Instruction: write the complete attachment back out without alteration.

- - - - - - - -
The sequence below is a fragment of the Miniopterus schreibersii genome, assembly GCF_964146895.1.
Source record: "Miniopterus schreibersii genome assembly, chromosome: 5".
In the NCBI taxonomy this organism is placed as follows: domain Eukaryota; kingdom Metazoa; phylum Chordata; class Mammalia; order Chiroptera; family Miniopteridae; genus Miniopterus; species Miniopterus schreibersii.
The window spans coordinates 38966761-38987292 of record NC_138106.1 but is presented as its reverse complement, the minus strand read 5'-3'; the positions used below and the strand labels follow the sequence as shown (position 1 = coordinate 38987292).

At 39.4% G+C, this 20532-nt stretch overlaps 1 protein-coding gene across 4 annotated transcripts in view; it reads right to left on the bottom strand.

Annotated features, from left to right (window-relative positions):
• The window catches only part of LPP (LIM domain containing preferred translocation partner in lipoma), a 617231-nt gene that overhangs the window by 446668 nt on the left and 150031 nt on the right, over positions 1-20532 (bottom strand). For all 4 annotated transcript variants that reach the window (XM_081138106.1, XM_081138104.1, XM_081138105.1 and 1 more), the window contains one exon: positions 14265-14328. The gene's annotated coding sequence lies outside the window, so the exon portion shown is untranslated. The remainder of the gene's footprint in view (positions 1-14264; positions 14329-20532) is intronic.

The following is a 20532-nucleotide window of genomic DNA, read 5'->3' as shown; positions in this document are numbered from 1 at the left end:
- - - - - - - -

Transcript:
The sequence below is a fragment of the Miniopterus schreibersii genome, assembly GCF_964146895.1.
Source record: "Miniopterus schreibersii genome assembly, chromosome: 5".
In the NCBI taxonomy this organism is placed as follows: domain Eukaryota; kingdom Metazoa; phylum Chordata; class Mammalia; order Chiroptera; family Miniopteridae; genus Miniopterus; species Miniopterus schreibersii.
The window spans coordinates 38966761-38987292 of record NC_138106.1 but is presented as its reverse complement, the minus strand read 5'-3'; the positions used below and the strand labels follow the sequence as shown (position 1 = coordinate 38987292).

At 39.4% G+C, this 20532-nt stretch overlaps 1 protein-coding gene across 4 annotated transcripts in view; it reads right to left on the bottom strand.

Annotated features, from left to right (window-relative positions):
• The window catches only part of LPP (LIM domain containing preferred translocation partner in lipoma), a 617231-nt gene that overhangs the window by 446668 nt on the left and 150031 nt on the right, over positions 1-20532 (bottom strand). For all 4 annotated transcript variants that reach the window (XM_081138106.1, XM_081138104.1, XM_081138105.1 and 1 more), the window contains one exon: positions 14265-14328. The gene's annotated coding sequence lies outside the window, so the exon portion shown is untranslated. The remainder of the gene's footprint in view (positions 1-14264; positions 14329-20532) is intronic.

The following is a 20532-nucleotide window of genomic DNA, read 5'->3' as shown; positions in this document are numbered from 1 at the left end: